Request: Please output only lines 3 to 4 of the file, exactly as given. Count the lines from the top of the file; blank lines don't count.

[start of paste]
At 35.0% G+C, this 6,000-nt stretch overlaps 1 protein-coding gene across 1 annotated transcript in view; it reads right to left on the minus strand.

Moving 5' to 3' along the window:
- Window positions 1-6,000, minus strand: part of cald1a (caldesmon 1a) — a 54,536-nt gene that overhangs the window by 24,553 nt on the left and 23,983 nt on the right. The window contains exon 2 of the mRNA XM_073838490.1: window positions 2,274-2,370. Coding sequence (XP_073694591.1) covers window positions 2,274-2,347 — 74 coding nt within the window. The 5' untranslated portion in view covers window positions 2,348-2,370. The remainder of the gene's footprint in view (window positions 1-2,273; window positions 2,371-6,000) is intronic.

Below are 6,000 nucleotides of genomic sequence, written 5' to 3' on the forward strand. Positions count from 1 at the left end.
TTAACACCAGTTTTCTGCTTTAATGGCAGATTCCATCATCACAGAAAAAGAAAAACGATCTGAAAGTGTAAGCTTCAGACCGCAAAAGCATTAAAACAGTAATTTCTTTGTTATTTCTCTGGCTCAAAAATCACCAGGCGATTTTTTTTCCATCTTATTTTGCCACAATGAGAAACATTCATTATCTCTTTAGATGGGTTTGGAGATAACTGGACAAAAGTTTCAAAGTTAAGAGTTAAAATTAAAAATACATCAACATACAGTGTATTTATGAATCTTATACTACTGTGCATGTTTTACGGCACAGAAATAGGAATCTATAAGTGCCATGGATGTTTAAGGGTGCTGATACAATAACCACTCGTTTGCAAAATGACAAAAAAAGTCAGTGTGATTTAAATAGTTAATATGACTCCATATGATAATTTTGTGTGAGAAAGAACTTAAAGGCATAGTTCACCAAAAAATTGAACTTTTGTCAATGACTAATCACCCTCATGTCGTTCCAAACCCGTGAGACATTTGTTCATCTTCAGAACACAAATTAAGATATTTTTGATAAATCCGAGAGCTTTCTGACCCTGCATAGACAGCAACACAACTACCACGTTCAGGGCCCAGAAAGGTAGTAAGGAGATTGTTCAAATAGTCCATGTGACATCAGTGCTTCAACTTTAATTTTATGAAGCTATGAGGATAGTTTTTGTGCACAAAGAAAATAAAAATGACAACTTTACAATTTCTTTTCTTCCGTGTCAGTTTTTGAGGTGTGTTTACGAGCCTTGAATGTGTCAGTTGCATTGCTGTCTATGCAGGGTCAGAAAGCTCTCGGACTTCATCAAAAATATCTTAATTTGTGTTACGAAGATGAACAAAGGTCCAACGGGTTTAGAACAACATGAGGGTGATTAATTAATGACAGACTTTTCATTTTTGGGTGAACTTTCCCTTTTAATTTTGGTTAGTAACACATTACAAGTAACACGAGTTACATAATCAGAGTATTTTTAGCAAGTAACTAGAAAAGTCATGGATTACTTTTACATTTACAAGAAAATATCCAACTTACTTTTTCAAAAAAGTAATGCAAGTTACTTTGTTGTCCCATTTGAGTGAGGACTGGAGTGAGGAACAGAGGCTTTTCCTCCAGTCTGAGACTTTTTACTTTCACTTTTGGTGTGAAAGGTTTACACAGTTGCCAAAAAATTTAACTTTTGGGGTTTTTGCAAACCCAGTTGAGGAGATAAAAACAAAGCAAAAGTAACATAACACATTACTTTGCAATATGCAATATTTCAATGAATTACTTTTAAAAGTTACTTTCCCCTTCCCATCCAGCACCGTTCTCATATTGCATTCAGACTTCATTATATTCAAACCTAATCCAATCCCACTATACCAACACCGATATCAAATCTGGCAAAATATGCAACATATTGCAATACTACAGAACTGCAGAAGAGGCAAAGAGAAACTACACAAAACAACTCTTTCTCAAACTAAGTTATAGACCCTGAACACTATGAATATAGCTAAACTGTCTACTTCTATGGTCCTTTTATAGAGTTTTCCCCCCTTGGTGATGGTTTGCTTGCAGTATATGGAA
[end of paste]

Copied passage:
- Window positions 1-6,000, minus strand: part of cald1a (caldesmon 1a) — a 54,536-nt gene that overhangs the window by 24,553 nt on the left and 23,983 nt on the right. The window contains exon 2 of the mRNA XM_073838490.1: window positions 2,274-2,370. Coding sequence (XP_073694591.1) covers window positions 2,274-2,347 — 74 coding nt within the window. The 5' untranslated portion in view covers window positions 2,348-2,370. The remainder of the gene's footprint in view (window positions 1-2,273; window positions 2,371-6,000) is intronic.

Below are 6,000 nucleotides of genomic sequence, written 5' to 3' on the forward strand. Positions count from 1 at the left end.